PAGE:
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Canning summer’s bounty: Class offers chance to regain old art

On Mondays and Thursdays this month, Boone Street Market’s kitchen has turned into something of a time portal, whisking would-be canners back to an era when this age-old art could be found in almost every household.
“I feel like canning is an amazing skill that so many people had, and now we’ve lost it,” said Breana Nease, one of the students in July’s Washington County Extension Office Canning College. “A lot of young people are realizing they need to find it again. It’s like one of those life skills that we shouldn’t lose.”
Nease is one of eight pupils in a class led by Extension Agent Elizabeth Elizondo who is currently exploring canning tomatoes, jams and jellies, green beans and pickles.
Each night they explore a different chapter of canning, whether its pressure cooking or pickling.
“Canning is becoming more popular,” Elizondo said. “A lot of people want to know where their food is coming from. This is a way to know that.”
For a cost of $70, with all materials supplied, participants are taught to prepare – and they get to take home – foods in much the same way their mothers, grandmothers and great-grandmothers did. Elizondo emphasizes using only kitchen-tested recipes and strives to provide students with a good working knowledge of canning basics.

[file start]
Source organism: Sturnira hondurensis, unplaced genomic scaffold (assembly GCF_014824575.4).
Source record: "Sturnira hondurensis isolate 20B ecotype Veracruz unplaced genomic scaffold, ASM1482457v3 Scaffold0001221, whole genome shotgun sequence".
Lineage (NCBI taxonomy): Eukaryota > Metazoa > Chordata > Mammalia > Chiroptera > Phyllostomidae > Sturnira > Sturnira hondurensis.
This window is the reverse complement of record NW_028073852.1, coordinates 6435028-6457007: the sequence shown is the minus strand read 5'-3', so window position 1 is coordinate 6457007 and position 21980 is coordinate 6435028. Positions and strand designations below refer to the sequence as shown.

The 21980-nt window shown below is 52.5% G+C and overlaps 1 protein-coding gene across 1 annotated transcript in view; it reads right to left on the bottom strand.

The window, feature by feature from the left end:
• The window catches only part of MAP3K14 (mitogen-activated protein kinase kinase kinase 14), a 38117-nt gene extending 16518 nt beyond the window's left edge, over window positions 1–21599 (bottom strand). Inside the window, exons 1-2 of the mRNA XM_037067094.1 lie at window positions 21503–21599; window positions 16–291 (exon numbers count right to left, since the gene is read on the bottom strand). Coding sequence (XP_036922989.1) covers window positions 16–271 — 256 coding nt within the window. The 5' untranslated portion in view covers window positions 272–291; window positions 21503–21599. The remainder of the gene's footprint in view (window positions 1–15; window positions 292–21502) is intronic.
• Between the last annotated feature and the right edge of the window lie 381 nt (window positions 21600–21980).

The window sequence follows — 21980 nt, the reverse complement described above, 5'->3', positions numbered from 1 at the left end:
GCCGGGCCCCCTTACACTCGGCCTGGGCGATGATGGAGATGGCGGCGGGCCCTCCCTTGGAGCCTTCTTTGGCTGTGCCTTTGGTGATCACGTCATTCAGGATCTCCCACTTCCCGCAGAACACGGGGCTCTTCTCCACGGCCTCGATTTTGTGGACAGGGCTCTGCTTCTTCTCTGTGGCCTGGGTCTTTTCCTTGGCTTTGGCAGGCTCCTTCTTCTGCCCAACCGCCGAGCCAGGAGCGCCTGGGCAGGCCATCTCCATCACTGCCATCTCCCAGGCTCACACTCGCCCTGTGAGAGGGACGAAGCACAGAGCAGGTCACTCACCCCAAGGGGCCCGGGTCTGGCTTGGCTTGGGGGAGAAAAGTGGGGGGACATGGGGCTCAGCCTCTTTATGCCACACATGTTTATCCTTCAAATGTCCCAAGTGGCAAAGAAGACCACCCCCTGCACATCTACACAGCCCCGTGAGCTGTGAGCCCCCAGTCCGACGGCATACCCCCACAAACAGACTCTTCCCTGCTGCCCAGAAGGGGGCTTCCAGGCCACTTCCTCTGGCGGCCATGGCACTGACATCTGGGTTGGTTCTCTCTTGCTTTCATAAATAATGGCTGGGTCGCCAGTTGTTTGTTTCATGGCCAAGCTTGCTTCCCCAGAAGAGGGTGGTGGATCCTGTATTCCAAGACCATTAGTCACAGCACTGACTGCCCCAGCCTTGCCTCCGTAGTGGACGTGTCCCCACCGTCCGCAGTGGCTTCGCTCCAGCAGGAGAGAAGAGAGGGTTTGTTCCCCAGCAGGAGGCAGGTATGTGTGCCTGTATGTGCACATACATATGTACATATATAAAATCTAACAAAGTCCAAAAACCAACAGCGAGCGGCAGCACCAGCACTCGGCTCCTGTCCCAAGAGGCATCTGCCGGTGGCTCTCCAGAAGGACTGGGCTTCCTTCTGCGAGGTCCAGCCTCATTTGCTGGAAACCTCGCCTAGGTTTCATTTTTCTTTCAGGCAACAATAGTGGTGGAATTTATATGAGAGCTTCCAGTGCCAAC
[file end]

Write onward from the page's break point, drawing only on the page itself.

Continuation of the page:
Susan Roberts, another member of the class, knows well how important those basics can be.
“I tried canning once and it didn’t come out real well,” Roberts said.
But after just one night of class, “I learned everything I had done wrong.”
Roberts became interered in canning thanks to a prolific garden and a desire to have a greater control of the ingredients in the food she eats.
“We have a large garden, lot of fruits and vegetables and herbs” Roberts said. “I’ve been freezing and drying everything, and I was running out of room.”
After this class is complete, the Extension Office will offer one more summer canning college, July 18 and 30, and Aug. 4 and 6, from 6-9 p.m. at the Boone Street Market. Six spaces are still available. An advanced class will also be offered in September. For more information, call the Extension Office at 753-1680.